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Mussaenda is a genus of flowering trees and shrubs found distributed across the tropics of Asia and Africa. Several species are cultivated as ornamental plants known by common names like tropical dogwood and red flag bush. Nurseries may carry seedlings for people interested in cultivating members of this genus and it is also possible to order plants through catalogs. Catalogs specializing in tropical plants are often the best source for Mussaenda and other plants native to the tropics.
These plants have a sprawling growth habit and vary in size from small shrubs to medium-sized trees. In their native range, they are evergreen, while in slightly cooler regions, like United States Department of Agriculture (USDA) zones eight and nine, they will be deciduous. The plants produce colorful bracts in white, pink, or red, depending on the species, with small yellow tube-shaped flowers at the center of each bract.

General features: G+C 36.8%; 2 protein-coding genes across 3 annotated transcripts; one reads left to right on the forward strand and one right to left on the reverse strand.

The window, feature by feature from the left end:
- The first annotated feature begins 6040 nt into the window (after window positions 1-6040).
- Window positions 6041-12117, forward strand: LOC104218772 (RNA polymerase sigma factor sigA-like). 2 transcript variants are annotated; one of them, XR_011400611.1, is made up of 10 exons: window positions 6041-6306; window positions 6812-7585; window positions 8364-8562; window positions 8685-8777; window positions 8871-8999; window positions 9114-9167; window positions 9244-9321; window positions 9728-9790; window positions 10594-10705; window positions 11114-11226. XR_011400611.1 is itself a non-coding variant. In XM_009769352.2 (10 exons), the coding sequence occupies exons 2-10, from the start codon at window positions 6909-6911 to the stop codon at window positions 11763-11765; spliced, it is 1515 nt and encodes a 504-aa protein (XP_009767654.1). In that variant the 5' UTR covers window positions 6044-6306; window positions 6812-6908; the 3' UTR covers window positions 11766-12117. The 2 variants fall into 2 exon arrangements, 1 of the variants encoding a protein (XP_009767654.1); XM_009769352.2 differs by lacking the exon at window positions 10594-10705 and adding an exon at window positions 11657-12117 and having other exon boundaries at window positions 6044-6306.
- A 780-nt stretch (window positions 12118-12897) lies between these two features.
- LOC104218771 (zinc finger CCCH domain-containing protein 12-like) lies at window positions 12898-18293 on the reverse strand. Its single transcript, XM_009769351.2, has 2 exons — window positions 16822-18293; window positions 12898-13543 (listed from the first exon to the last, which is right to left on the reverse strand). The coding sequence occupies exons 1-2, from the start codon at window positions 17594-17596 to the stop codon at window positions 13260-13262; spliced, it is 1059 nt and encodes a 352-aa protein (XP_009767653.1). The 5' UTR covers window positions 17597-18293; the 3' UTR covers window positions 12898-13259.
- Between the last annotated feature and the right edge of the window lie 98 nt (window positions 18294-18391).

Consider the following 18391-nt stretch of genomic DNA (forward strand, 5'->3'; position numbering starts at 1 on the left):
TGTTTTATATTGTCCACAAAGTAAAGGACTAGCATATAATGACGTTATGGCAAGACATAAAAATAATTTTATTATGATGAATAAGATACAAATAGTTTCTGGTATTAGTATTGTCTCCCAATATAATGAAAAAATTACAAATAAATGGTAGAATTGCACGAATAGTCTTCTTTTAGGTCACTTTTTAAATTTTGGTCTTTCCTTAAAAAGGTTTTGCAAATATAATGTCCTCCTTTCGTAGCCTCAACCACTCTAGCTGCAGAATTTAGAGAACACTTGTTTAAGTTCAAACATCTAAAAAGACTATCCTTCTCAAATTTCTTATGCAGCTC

People who grow Mussaenda species can choose to prune the plants in fall and winter, as well as training them to force them into a neater shape. Pruned and trained trees will have a more even, regular appearance, as well as growing more upright. The plants can also be coaxed into growing in hedges and windbreaks with some training. They are appealing for birds, butterflies, and bees, making them an excellent choice for a garden where people want to attract visitors.
Growing conditions for Mussaenda species should be similar to those found in their native tropics. Full sun is recommended, especially for people growing in cooler zones, and they should be grown in soil of medium quality. Humidity helps, and the soil should be kept moist, but not wet. In regions where the weather gets chilly, planting in a sheltered area with good sun exposure is recommended, and the plants should be wrapped in the event of a cold snap. Wrapping will insulate the plants from the worst of the cold and prevent frost damage.
Propagation of Mussaenda is accomplished primarily with cuttings. Gardeners who have access to a mature and healthy plant can take cuttings and root them, and it is also possible to use air layering to generate new seedlings. It is important to ask for permission before taking cuttings from someone's garden. When propagating with cuttings, it is advisable to work in a greenhouse, as the cuttings are often tender and may not survive outdoors while they are trying to root.